The second half of the nineteenth century and into the beginning of the twentieth century was one of the most fertile periods for the study of New Testament Greek. Georg Benedik Winer's A Treatise on the Grammar of New Testament Greekset standard reference grammar for the day, but there was a distinct lacuna between introductory texts and the advanced reference work of Winer. Alexander Buttmann, the son of an accomplished classical grammarian, helped fill the need with his A Grammar of the New Testament Greek. As in intermediate grammar, Buttmann's work can be seen as paralleling the contemporary efforts of scholars such as Richard A. Young, Daniel B. Wallace, and Stanley E. Porter.
The translation of Buttmann's grammar by Joseph Thayer is the authorized English edition of Buttmann's grammar. Thayer expanded several sections in the English edition in order to provide additional clarity for English students who would not have access to the German-only resources referred to in the original German edition. He also rigorously checked the indexes and references for accuracy, added a comprehensive index to the Septuagint and numerous notes to the grammatical discussions of other grammars for quick reference.
Buttmann’s Grammatik des neutestamentlichen Sprachgebrauchs had appeared in 1859 and was translated by Thayer as Buttmann’s Grammar of N. T. Greek (1873), an able work.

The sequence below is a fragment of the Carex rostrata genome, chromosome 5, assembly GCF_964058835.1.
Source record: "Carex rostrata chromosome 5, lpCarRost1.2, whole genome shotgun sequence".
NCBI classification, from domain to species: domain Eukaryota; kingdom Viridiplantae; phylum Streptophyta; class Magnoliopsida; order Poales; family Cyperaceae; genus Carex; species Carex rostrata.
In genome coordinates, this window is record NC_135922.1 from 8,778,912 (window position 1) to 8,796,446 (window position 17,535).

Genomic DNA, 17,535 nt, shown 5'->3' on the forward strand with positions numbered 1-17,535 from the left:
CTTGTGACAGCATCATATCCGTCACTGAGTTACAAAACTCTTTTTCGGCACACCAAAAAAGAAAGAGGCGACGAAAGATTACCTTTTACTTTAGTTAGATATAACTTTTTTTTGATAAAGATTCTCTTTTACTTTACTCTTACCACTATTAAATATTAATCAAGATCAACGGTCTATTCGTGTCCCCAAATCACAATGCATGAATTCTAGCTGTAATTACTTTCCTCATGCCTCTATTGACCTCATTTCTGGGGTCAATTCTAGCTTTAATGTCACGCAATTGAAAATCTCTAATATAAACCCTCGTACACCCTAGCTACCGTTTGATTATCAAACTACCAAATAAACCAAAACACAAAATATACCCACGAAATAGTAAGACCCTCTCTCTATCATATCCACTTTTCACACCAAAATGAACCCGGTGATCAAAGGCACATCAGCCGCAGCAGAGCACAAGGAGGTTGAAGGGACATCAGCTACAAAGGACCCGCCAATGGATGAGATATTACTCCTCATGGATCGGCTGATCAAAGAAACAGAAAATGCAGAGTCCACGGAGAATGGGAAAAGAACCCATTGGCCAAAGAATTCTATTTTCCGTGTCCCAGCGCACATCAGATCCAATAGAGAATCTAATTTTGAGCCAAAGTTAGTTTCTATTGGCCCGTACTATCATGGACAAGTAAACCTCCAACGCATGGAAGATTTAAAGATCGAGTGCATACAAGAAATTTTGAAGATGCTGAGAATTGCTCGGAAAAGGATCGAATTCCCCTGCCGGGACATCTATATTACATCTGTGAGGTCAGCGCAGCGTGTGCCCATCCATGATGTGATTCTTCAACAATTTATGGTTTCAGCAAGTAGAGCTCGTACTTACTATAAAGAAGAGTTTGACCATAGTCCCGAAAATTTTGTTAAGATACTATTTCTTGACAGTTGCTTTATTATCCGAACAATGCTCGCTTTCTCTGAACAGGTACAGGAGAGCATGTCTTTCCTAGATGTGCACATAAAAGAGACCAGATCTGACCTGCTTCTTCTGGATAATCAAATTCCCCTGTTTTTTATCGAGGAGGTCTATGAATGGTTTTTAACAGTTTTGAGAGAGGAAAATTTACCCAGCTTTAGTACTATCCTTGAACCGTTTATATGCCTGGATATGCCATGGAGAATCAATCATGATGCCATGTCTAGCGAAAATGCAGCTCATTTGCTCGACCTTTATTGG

—A. T. Robertson, A Grammar of the Greek New Testament in the Light of Historical Research
[Alexander Buttmann's Grammar] is confessedly the most important treatise on the subject which has appeared since Winer's.
—Joseph Thayer, "Translator's Preface"
He has thus expended a vast amount of labor and care upon the present work, and deserves the hearty thanks of inquirers into the meaning of the New Testament writings.
—Bibliotheca SacraVolume 31, 1873
Alexander Buttmann was the youngest son of the grammarian and linguist, Philip Buttmann, whose Greek grammar went through nineteen editions over the course of several decades, remaining a preeminent standard for close to a century. Alexander Buttmann studied at the universities in Berlin and Bonn, was taught at the gymnasium at Potsdam where he attained the position of Professor in 1854. His father's grammatical works were placed in his care at the time of Philip Buttmann's death. He edited the following eight editions of his father's grammar as the study of Ancient Greek continued to progress. Yet even with all this effort, it was Alexander Buttmann's A Grammar of the New Testament Greek that defined his career.